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Kgebetli Moele

@ Sunday Times Books LIVE

Archive for the ‘Crime’ Category

Review: Shutter Man by Richard Montanari

Shutter ManThe Great Crime Thriller will always have a setup crime, with every act relating directly to this crime, and the thrill of crime fiction is the mystery of how it – it, it might be the wit of the investigator, the shrewdness of the perpetrators and the chase – unravel until the perpetrators are caught or the crime is solved.

Richard Montanari sets up the crime scene – the gruesome murder of a family of three and three more subsequent ritual murders with the same MO. Then the author takes a detour; the bombing of a house, the suspicious death of Detective Byne’s childhood friends and the epic look into the Farren crime family, as well as the unsolved murders of eleven-year-old Catriona Daugherty and her “supposed” killer Des Farren. These detours in the end serve no purpose or function to the story as they remain unsolved.

There are very few moments of brilliance in this tale and the story falls face down at the end when answers that were supposed to be an integral part of the story become statements from the characters. What is really a Sotar square? And how does it relate and influence the murders of these witnesses and their face skinning, and their birth certificates? How was the brutality of murdering these witnesses going to elevate a family curse? Because if criminals leave clues, it is always with intent or an unfortunate mishap. Here Montanari sets up the playing field but fails to master it.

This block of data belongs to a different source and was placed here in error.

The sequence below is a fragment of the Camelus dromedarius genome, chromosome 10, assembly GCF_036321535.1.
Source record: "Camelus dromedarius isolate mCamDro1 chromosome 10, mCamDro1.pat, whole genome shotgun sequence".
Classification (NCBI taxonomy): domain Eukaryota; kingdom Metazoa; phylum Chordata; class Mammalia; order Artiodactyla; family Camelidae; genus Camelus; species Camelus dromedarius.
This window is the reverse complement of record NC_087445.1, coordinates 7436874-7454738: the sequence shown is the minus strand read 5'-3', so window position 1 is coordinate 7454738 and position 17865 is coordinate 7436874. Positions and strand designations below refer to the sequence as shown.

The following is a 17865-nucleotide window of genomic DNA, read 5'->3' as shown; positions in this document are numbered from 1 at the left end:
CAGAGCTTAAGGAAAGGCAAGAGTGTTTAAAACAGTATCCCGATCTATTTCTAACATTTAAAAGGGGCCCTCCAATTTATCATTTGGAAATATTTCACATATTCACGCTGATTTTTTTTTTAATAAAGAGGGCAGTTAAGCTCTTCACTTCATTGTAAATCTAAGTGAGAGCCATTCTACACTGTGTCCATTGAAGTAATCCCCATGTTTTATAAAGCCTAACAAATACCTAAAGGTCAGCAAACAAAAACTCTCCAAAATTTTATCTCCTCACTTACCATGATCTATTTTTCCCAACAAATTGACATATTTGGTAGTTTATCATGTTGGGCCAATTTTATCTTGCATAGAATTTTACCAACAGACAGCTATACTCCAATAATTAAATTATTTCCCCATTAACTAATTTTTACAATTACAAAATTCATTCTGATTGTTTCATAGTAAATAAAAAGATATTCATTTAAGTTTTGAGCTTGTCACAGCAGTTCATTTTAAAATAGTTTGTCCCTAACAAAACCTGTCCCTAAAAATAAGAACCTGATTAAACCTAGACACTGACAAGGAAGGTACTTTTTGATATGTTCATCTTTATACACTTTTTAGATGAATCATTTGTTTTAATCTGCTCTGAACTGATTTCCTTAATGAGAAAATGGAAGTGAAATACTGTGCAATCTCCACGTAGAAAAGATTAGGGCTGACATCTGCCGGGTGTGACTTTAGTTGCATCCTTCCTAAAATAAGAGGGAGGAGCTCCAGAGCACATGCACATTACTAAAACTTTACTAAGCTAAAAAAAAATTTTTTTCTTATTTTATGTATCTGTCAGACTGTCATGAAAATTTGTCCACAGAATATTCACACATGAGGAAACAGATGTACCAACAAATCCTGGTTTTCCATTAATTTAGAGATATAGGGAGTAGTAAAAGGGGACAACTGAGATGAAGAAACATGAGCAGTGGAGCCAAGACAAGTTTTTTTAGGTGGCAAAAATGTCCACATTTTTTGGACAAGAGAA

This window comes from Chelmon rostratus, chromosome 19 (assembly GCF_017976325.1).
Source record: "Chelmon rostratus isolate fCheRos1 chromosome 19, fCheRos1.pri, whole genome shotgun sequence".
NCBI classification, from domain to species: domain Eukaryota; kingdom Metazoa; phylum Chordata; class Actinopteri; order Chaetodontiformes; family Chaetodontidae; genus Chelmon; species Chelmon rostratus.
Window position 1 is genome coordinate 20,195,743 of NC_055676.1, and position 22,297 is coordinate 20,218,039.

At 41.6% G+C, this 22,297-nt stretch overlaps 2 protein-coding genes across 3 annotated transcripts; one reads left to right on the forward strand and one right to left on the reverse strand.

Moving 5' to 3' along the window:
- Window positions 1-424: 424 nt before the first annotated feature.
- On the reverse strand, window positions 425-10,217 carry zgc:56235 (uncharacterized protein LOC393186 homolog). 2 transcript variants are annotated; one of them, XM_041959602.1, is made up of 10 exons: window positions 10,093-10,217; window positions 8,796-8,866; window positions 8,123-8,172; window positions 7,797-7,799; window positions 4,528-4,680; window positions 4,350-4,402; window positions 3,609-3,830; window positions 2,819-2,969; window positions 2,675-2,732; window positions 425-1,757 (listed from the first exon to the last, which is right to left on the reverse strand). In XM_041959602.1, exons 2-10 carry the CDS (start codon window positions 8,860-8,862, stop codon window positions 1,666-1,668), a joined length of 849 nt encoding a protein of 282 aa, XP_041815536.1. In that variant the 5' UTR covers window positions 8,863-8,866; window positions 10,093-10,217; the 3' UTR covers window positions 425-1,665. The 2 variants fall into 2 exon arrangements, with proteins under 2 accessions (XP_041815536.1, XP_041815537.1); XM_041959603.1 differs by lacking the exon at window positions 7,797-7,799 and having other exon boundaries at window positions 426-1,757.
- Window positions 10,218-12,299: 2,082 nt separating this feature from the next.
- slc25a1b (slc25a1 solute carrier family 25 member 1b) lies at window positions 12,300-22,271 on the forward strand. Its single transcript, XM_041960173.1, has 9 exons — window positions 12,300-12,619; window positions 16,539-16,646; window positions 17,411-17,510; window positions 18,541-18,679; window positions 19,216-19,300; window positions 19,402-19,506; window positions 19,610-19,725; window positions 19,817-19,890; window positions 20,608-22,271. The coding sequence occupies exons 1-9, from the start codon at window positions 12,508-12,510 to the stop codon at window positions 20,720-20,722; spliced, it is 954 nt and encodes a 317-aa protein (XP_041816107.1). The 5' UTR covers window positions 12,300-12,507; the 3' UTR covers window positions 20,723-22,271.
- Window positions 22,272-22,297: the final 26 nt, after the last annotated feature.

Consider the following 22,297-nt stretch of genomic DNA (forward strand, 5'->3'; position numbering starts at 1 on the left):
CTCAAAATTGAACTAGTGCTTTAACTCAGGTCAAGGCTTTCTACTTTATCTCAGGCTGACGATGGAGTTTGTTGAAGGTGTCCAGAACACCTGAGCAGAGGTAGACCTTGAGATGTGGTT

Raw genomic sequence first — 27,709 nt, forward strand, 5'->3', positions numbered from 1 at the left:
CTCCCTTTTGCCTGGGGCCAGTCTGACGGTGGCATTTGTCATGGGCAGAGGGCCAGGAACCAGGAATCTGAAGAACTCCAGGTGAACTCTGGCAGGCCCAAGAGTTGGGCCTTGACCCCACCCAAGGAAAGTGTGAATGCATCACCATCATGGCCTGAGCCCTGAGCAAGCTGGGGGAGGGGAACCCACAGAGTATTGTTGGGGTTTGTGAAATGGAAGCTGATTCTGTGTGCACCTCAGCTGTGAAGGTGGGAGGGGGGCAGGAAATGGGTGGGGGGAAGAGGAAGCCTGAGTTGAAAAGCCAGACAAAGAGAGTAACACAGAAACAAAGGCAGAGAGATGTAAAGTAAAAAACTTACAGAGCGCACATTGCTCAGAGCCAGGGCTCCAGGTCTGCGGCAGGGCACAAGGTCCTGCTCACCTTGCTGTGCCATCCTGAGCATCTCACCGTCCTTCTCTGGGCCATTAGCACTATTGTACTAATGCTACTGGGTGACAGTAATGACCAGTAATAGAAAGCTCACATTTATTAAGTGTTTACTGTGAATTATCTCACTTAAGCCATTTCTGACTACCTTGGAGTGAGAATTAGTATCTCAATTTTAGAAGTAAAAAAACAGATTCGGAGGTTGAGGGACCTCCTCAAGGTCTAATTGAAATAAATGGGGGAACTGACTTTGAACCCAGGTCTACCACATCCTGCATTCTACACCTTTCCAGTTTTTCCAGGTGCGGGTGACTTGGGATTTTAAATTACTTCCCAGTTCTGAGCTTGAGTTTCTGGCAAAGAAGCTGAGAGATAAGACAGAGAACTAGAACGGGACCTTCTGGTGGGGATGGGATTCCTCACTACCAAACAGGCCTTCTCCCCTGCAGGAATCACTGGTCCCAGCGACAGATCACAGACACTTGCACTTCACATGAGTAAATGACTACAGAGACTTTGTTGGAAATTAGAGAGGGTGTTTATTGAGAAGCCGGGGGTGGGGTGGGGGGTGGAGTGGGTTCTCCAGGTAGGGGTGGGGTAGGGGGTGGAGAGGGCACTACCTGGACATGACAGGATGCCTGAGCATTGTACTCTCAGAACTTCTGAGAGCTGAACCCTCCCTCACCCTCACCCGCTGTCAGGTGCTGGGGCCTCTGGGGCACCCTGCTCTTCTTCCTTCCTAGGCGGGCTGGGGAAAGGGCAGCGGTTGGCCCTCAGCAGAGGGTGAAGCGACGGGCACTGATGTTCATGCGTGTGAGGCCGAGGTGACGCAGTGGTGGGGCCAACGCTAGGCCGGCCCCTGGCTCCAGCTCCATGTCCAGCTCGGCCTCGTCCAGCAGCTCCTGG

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Illuminating Africa



Killing SaharaIt is hard not to like Killing Sahara and its antagonist, for somebody who hates politicians needless of origin and nationality, and hoping for their substitution or total demise from society. Killing Sahara is Mũkoma wa Ngũgĩ’s second born. He claimed while visiting us, here in Cape Town during the Open Book Festival, that he is better than his father, the Great Ngũgĩ wa Thiong’o. And when I was reading Killing Sahara, this little claim came along for the read.

What Mũkoma did here was an attempt to present the enigma that is Africa in a silver spoon, simple and complete. He tried. He did not fail though, it is just that no one can present Africa as a whole and still make sense. Therefore
Africa can only be presented in bits and pieces. It is still a challenge to anyone who thinks that they can write Africa between two covers.

There are many issues that Mũkoma confronts between these two covers and then, like a dog, he puts his tail between his legs and yelps, running away from them. This is an epic journey, not only of Kenya, not of the two detectives and their families, but of Africa, the continent and its relation with itself and the others.

The author has in a sense failed to present the epic continuous journey of this continent but decided to give us a crime story. Honestly, I saw no murder but high-end white collar crime and corruption, in total control. The issue of Rwanda and the massacres is presented like a half-naked pinup poster of a woman in the bedroom of a teenage boy. While trying to make her a strong woman, she rails off.